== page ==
'Lack of respect': protests over Amazon employee deaths on warehouse floor

Work was carried on as normal at the facility as workers were not notified of the death of a co-worker even when the body was lying on the floor

On the morning of December 27, 2022 at the Amazon DEN4 warehouse in Colorado Springs, Colorado, 61-year-old Rick Jacobs died on the job after having a heart attack, just before a shift change. What happened next angered his former partner.

Witnesses said a makeshift barrier around the worker who died using a large cardboard bin was used to block off the area at the exit shipping dock where the incident occurred, and workers criticized the response and lack of transparency about the incident. Amazon denied boxes were used to seal off the area, but said managers stood around to make sure no one came near for privacy and security.

When the workers arrived for their afternoon shift, they said they had not been informed of what was going on and continued to work as normal while a colleague who had died remained at the facility and emergency responders awaited the arrival of the coroner.

“Finding out what happened after walking in there made me feel very uncomfortable, because there is such a blatant disregard for human emotion in this facility. Management could have released the employees who were hit by the [voluntary leave] offer, so they didn't have to use their own time, but no, that's not happening,” said an Amazon employee in a warehouse working the day shift. They asked to remain anonymous for fear of reprisal.

“No one should be made to work next to a dead body, especially after witnessing it. Shift day kicks in at 7am or 7.30am, and we were never notified until we got to where it was happening. No warning before entering the building. There is no counselor on site. Simply a flyer was issued a few days later telling us about how to receive mental health counseling.

In a phone call, an Amazon spokesperson said the Health Insurance Portability and Accountability Act (HIPAA) and privacy concerns for families of the deceased mean the company cannot disclose details about the individual or the incident. They disputed claims that anyone was working near the bodies or that boxes were used to seal off the area. They declined to comment on the note citing privacy and respect for the deceased.

Amazon did not follow up with comment regarding what protocols, if any, the company had for this incident or what resources were provided to workers immediately after the event or afterward.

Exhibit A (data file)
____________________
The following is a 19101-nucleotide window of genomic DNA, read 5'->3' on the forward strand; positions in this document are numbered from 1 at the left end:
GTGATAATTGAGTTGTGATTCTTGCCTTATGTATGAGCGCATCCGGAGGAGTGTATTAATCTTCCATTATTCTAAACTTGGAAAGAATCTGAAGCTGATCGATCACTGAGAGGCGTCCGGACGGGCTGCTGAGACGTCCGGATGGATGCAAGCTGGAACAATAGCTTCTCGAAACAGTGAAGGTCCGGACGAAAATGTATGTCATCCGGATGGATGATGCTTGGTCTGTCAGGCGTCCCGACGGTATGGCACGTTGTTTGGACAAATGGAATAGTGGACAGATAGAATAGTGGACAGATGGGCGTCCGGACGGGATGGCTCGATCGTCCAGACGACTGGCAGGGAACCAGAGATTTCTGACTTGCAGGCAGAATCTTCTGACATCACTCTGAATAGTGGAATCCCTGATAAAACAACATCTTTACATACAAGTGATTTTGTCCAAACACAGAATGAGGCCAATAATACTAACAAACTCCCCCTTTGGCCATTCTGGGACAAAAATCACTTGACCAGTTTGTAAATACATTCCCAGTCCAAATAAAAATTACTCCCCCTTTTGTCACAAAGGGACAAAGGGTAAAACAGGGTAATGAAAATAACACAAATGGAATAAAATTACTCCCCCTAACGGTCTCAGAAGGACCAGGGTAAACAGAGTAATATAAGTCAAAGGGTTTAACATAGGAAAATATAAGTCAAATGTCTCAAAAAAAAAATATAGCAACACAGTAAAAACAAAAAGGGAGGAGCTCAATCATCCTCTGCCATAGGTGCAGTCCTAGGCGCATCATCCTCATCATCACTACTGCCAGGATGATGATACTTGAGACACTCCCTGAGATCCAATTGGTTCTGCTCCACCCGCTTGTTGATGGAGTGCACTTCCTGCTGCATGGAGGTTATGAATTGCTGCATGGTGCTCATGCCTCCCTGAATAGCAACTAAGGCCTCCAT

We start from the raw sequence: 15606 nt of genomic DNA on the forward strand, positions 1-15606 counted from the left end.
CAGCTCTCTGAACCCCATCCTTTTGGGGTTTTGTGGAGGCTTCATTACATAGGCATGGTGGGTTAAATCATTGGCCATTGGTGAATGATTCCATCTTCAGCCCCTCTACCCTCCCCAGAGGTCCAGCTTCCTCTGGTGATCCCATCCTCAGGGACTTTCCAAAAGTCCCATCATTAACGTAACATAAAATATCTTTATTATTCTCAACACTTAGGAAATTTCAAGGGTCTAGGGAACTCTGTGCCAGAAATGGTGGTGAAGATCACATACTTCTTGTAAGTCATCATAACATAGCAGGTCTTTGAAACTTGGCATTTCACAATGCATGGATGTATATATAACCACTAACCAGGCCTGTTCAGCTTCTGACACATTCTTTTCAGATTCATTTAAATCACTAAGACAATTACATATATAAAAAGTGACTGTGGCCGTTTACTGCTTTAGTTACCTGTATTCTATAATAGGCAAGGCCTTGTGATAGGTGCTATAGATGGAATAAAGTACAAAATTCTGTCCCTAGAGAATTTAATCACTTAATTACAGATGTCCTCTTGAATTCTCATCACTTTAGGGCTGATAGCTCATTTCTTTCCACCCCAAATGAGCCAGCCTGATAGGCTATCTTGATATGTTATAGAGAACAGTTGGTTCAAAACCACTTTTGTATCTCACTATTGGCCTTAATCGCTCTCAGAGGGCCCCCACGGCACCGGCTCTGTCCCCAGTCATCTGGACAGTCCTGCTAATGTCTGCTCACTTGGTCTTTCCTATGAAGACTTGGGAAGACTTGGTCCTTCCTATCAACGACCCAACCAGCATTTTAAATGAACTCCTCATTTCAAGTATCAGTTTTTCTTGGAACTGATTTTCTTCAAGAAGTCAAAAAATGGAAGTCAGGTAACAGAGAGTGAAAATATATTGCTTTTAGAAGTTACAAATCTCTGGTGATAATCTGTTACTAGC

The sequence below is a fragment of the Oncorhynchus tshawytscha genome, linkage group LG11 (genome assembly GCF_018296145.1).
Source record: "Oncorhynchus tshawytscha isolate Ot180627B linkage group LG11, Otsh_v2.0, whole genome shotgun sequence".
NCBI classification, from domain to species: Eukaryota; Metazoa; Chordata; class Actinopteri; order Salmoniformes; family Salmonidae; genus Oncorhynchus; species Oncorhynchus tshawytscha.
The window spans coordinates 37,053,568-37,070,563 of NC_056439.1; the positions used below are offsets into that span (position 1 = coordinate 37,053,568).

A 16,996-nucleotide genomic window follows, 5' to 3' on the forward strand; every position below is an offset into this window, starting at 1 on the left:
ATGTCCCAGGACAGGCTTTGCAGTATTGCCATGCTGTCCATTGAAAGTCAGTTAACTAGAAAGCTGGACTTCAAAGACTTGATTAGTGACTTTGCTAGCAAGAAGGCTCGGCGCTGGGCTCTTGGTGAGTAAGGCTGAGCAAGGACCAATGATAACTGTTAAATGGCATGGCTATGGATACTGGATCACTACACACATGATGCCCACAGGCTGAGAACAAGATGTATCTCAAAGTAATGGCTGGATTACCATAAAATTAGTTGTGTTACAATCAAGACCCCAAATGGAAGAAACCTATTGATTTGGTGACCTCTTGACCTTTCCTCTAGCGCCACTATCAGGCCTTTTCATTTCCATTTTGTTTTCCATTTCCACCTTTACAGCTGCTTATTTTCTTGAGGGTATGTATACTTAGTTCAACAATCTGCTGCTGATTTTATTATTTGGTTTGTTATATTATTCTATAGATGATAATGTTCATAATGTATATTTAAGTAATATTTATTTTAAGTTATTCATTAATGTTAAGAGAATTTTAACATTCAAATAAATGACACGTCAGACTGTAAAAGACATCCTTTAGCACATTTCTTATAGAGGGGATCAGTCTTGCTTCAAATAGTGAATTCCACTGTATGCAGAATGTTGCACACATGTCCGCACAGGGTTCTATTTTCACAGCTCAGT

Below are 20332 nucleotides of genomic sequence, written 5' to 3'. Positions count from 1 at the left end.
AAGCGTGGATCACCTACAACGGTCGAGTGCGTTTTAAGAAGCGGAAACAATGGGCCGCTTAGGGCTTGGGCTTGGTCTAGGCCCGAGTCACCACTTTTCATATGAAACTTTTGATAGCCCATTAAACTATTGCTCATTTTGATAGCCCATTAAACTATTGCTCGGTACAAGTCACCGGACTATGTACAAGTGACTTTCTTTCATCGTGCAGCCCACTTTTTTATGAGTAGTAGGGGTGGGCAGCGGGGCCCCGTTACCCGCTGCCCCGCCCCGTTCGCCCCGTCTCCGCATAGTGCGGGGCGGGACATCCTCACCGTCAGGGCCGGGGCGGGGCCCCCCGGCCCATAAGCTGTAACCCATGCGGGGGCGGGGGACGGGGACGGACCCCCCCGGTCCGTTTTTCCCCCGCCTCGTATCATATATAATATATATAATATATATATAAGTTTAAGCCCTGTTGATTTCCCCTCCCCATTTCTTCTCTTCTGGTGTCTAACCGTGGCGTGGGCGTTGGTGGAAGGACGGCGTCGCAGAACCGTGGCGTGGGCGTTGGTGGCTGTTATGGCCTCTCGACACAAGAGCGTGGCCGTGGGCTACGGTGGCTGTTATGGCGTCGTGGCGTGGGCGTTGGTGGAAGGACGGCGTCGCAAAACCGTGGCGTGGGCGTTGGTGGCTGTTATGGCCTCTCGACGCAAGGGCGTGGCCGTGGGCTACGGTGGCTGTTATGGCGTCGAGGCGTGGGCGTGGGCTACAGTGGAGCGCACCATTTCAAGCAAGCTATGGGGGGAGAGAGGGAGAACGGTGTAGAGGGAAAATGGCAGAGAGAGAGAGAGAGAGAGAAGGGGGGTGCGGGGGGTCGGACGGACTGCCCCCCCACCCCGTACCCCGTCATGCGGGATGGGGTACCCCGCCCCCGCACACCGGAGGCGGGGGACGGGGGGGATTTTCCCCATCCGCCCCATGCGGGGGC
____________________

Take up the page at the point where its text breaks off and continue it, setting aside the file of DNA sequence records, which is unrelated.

Other workers at the Amazon warehouse said that when they arrived for work that morning there were police and fire trucks in the warehouse, but there was no explanation as to why. Later, he learned from a colleague that a worker had died during the previous shift.

"I was immediately upset because we were all doing business as usual and there was a human lying dead in the outbound area and I had to hear about it in the break room," said the worker who also asked not to be named out of fear. retribution. “Why are we still working as usual when someone dies downstairs? I was angry because they thought our lives didn't matter, that they would get rid of me to get the package out.

Workers criticized the lack of transparency and responsiveness from management, as they were not given any information until a week after the incident, and the lack of standard operating procedures for incidents like this, given that other worker deaths have occurred in Amazon warehouses before. .

A week after the incident, the worker said management finally brought it up at a standup meeting on Jan. 4. They left feeling dissatisfied with the explanation and lack of responsibility taken from management.

“That makes me less appreciate human life. We are closed for maintenance. Do you think we couldn't have a little respect and shut ourselves out long enough to at least get the bodies out of the facility and clean them up before people walk around like nothing happened? said the worker.

“This is not the first death at an Amazon facility. Amazon is a big company. There must be a protocol. It doesn't matter if it's the first death or the 10th death. There has to be a protocol for how you handle it. Maybe while the investigation was underway, you didn't let the day change, you put it off until at least until the bodies were gone.

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